That is IMHO a much more realistic view. Conflating management with technical leadership is a sure path to bad things happening. Certainly some people can do both, but for any given project at any given time, everyone should know what their current role is.
To answer the original question, I think you can sum up the cause of a lot of programmer fatigue very easily: they got into programming out of a desire to create things, and they found themselves surrounded by a (bad) organisational culture where they instead spend their work time doing anything but create things.
It's not the need for a degree of administration and management that is the problem. Most programmers understand this, and will happily go along with it when it's helpful for the project as a whole. Nor is it the need to create something that serves the needs of the project, even if that isn't the most fun job to do right now. Again, I think most programmers understand that if you're working as a professional then you're being hired to make something that is useful/valuable for someone else, and as long as what they're making is in that category it can be satisfying.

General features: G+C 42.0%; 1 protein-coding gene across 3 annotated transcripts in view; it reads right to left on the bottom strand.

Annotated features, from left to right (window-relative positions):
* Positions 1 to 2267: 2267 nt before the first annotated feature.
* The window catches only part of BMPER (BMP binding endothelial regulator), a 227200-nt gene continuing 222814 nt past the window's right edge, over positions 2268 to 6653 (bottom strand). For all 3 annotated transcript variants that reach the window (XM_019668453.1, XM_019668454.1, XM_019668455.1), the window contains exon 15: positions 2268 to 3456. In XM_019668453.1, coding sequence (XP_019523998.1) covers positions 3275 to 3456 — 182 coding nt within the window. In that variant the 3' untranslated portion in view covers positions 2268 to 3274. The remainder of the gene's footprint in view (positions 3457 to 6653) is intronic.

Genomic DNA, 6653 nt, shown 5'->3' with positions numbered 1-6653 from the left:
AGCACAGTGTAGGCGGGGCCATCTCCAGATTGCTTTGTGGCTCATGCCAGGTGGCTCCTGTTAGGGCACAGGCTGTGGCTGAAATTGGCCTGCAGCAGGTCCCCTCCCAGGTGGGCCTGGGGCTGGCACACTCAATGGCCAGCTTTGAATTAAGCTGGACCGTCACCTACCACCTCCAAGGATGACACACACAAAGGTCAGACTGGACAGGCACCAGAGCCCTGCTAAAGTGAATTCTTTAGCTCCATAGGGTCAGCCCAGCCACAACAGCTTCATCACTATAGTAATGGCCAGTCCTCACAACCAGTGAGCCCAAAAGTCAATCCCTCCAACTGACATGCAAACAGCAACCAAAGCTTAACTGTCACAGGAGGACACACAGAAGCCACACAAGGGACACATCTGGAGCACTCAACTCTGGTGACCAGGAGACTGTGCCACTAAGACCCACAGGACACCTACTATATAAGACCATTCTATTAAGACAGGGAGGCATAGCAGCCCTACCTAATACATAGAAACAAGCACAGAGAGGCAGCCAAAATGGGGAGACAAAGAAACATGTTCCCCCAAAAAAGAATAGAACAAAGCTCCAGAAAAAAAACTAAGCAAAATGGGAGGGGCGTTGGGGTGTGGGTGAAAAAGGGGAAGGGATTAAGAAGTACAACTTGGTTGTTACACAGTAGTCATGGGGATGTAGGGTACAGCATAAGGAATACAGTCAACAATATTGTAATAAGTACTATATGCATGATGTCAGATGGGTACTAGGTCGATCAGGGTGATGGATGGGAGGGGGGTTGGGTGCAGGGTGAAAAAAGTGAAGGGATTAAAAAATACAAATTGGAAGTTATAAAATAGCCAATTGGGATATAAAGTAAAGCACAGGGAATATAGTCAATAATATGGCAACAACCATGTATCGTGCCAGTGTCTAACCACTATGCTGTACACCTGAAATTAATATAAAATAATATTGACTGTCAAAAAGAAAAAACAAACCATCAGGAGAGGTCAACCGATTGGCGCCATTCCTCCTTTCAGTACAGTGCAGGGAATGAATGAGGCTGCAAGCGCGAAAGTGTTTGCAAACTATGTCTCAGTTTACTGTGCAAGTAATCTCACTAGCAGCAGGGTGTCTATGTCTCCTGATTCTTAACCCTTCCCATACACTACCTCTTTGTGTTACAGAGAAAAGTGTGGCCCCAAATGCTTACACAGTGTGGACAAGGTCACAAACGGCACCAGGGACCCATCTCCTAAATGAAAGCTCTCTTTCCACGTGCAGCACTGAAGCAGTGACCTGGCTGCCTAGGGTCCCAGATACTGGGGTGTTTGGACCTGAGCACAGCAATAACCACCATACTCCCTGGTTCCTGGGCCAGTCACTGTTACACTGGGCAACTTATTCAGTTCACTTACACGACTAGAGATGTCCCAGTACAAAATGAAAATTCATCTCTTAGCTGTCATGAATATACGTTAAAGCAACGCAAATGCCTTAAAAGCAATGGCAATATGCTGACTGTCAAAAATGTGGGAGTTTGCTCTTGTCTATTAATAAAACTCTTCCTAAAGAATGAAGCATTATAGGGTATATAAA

But most programmers are also acutely sensitive to overheads that are unhelpful and requirements that are unnecessary -- not that they really need to be if they're at the kind of shop where those overheads take up most of their time. Geeks will rapidly lose enthusiasm in the face of uninspiring leadership, lack of project progress, and generally incompetent management, and often I suspect it really is as simple as that.